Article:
Women + Men = Change

The other day I, along with many thousands of others I’m sure, got an email from Jean Shinoda Bolen, the psychologist and activist–author of Goddesses in Everywoman, Urgent Message from the Mother, The Millionth Circle and many other books, most of them arguing that women have a special role to play in healing the world, and urging us to get busy.

This recent email said precisely that, but with a concrete focus: Jean is advocating that the United Nations support a Fifth World Conference on Women, as a follow-up to the Fourth World Conference held back in 1995, in Beijing.  Activists have been calling for another conference since 2004–when the hope was to mark the decade in 2005 with another big event by and for the women of the world.

At this point, we’ll be lucky to get the 5WCW, as insiders call it, in 2015.  But Jean’s letter brought up some deeper questions for me.

As I dutifully signed the online petition, I wondered whether it was really worth the time, effort and money it would take to create another major world conference on women again, UN-style.  Of course, now we have UNWomen, the new and much more powerful agency for women, headed up by the fabulous Michelle Bachelet.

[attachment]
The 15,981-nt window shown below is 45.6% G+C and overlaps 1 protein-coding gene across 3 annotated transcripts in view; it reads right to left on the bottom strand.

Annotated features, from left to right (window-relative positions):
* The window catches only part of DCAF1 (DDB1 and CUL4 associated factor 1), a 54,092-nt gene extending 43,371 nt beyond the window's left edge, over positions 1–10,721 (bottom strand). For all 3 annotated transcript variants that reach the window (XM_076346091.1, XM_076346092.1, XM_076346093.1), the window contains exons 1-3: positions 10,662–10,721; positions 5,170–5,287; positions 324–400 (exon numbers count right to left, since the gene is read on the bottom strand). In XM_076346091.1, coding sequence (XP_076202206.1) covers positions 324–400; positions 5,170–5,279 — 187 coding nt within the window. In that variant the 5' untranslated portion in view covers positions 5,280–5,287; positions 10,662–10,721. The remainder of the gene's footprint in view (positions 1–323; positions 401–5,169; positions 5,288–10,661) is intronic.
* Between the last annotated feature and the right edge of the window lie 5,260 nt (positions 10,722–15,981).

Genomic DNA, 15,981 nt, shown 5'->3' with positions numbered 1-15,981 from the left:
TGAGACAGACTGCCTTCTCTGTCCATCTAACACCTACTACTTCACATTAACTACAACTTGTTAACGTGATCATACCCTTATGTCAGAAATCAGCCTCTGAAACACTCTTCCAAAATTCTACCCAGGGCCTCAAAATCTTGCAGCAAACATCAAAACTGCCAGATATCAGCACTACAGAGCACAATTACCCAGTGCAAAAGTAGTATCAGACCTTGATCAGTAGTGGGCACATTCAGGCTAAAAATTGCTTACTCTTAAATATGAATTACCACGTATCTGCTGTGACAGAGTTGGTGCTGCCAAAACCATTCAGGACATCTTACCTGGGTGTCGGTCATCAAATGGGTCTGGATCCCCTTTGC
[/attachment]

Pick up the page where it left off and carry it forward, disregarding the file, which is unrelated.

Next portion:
But still–here come the deeper questions.

  • Do women really have some special role to play in peace-making and nurturing civil society, which would be strengthened for us by getting together in a symbolic–and also very real, remember the mud in Beijing?–conference on this scale?
  • If the men aren’t there in the meeting halls with us, will they be fully invested in whatever resolutions are brought forth?
  • Can women accomplish profound, lasting social change on our own, without bringing the men along with us?

Back to Eckhart Tolle for a moment.  I was struck while reading A New Earth that he, like so many other philosophers, seems to see women as fundamentally different from men.  He’s pretty unequivocal about it:

“Although women have egos, of course, the ego can take root and grow more easily in the male form than in the female.  This is because women are less mind-identified than men.  They are more in touch with the inner body and the intelligence of the organism where the intuitive faculties originate.  The female form is less rigidly encapsulated than the male, has greater openness and sensitivity toward other life-forms, and is more attuned to the natural world.

“If the balance between male and female energies had not been destroyed on our planet, the ego’s growth would have been greatly curtailed.  We would not have declared war on nature, and we would not be so completely alienated from our Being” (155).

He goes on to talk about the Inquisition and witch-burnings, and the ways in which, in all the major world religions, “women’s status was reduced to being child bearers and men’s property.  Males who denied the feminine even within themselves were now running the world, a world that was totally out of balance.  The rest is history or rather a case history of insanity….In time, the ego also took over most women, although it could never become as deeply entrenched in them as in men” (156-57).